ISRAEL has drawn up secret plans to destroy Irans uranium enrichment facilities with tactical nuclear weapons.
Two Israeli air force squadrons are training to blow up an Iranian facility using low-yield nuclear bunker-busters, according to several Israeli military sources.
The attack would be the first with nuclear weapons since 1945, when the United States dropped atomic bombs on Hiroshima and Nagasaki. The Israeli weapons would each have a force equivalent to one-fifteenth of the Hiroshima bomb.
Under the plans, conventional laser-guided bombs would open tunnels into the targets. Mini-nukes would then immediately be fired into a plant at Natanz, exploding deep underground to reduce the risk of radioactive fallout.
As soon as the green light is given, it will be one mission, one strike and the Iranian nuclear project will be demolished, said one of the sources.
The plans, disclosed to The Sunday Times last week, have been prompted in part by the Israeli intelligence service Mossads assessment that Iran is on the verge of producing enough enriched uranium to make nuclear weapons within two years…..
me sources in Washington said they doubted if Israel would have the nerve to attack Iran. However, Dr Ephraim Sneh, the deputy Israeli defence minister, said last month: The time is approaching when Israel and the international community will have to decide whether to take military action against Iran.
U.S. defense officials have signaled that up-to-date attack plans are available if needed in the escalating crisis over Iran’s nuclear aims, although no strike appears imminent.
The Army and Marine Corps are under enormous strain from years of heavy ground fighting in Iraq and Afghanistan. Still, the United States has ample air and naval power to strike Iran if President Bush decided to target nuclear sites or to retaliate for alleged Iranian meddling in neighboring Iraq.
Among the possible targets, in addition to nuclear installations like the centrifuge plant at Natanz: Iran’s ballistic missile sites, Republican Guard bases, and naval warfare assets that Tehran could use in a retaliatory closure of the Straits of Hormuz, a vital artery for the flow of Gulf oil.
The Navy has an aircraft carrier in the Persian Gulf area with about 60 fighters and other aircraft that likely would feature prominently in a bombing campaign. And a contingent of about 2,200 Marines are on a standard deployment to the Gulf region aboard ships led by the USS Kearsarge, an amphibious assault ship. Air Force fighters and bombers are available elsewhere in the Gulf area, including a variety of warplanes in Iraq and at a regional air operations center in Qatar.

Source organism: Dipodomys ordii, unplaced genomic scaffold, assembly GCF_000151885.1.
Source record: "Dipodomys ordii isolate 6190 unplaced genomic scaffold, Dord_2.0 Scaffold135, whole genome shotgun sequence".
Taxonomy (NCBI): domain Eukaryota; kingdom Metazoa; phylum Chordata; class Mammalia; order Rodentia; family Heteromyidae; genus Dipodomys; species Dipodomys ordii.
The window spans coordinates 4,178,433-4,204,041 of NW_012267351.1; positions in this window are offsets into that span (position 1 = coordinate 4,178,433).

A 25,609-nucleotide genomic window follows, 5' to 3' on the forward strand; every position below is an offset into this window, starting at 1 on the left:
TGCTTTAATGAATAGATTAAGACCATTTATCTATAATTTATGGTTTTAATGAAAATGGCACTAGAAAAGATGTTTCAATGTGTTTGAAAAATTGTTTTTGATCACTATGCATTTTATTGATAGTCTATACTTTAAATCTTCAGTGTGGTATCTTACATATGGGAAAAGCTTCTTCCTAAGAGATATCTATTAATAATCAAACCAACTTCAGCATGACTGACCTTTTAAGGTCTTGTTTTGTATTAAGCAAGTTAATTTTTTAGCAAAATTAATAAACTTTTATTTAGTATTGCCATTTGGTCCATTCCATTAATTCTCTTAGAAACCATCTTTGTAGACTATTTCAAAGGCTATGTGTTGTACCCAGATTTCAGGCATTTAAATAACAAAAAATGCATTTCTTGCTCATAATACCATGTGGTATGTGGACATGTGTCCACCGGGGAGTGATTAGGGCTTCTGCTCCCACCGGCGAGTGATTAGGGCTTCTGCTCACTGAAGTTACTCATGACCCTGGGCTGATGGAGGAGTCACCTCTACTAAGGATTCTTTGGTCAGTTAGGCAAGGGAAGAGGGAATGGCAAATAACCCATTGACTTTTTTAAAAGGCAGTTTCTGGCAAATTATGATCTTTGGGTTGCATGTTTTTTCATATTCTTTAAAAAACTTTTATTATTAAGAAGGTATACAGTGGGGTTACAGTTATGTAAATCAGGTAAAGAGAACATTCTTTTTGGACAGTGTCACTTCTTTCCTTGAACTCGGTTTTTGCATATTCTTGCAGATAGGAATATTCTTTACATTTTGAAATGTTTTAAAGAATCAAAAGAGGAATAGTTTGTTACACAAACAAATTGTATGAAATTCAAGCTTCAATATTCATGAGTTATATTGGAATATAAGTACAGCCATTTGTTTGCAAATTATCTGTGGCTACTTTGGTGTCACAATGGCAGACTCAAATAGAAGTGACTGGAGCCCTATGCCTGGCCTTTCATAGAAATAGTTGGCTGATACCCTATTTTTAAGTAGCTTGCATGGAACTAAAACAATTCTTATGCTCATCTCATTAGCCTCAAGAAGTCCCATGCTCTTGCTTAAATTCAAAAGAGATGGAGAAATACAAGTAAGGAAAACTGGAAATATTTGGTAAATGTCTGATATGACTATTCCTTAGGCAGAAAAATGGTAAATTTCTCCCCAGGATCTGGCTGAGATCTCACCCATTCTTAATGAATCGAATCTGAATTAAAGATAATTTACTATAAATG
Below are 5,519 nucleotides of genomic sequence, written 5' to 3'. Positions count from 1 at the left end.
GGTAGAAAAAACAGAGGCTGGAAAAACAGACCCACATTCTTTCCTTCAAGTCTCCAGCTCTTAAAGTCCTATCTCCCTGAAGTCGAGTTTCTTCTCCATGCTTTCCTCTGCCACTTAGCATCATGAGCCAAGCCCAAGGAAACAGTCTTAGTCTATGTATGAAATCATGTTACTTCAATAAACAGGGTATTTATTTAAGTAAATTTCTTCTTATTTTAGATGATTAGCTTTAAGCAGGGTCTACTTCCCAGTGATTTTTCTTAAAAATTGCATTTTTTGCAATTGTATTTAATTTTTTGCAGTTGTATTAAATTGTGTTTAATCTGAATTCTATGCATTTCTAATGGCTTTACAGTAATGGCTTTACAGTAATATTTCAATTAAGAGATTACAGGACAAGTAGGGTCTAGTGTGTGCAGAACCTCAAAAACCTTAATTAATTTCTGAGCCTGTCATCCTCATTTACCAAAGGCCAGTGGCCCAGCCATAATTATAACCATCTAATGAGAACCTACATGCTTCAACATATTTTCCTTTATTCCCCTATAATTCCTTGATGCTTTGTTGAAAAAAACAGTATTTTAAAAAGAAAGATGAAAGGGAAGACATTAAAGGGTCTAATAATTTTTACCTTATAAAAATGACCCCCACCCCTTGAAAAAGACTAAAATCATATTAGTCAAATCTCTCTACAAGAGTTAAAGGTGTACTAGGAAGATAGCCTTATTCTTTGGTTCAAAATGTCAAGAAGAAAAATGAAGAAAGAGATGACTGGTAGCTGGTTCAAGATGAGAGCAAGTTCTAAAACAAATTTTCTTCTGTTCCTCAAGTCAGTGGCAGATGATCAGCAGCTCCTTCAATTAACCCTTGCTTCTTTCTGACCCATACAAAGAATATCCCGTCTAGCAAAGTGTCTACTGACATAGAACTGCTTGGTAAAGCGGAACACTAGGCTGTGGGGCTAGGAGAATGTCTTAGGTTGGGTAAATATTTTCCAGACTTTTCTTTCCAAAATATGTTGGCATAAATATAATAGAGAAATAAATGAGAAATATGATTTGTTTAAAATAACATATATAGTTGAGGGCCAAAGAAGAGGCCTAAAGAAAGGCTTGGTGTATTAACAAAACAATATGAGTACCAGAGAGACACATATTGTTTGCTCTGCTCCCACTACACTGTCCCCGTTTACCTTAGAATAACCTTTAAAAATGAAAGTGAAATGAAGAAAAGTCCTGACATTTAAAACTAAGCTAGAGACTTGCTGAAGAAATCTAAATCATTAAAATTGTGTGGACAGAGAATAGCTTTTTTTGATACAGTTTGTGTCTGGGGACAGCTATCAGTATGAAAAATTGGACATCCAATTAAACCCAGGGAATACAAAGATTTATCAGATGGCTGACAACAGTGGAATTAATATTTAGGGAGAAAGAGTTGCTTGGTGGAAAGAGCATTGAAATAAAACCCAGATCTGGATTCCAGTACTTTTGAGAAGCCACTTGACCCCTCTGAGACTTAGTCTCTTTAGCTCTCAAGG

But there has been no new buildup of U.S. firepower in the region. In fact there has been some shrinkage in recent months. After adding a second aircraft carrier in the Gulf early this year – a move that Secretary of Defense Robert Gates said was designed to underscore U.S. long-term stakes in the region – the Navy has quietly returned to a one-carrier presence….
The possibility of U.S. military action raises many tough questions, beginning perhaps with the practical issue of whether the United States knows enough about Iran’s network of nuclear sites – declared sites as well as possible clandestine ones – to sufficiently set back or destroy their program.
Among other unknowns: Iran’s capacity to retaliate by unleashing terrorist strikes against U.S. targets.
Nonmilitary specialists who have studied Iran’s nuclear program are doubtful of U.S. military action.
"There is a nontrivial chance that there will be an attack, but it’s not likely," said Jeffrey Lewis, director of a nuclear strategy project at the New America Foundation, a nonpartisan public policy group.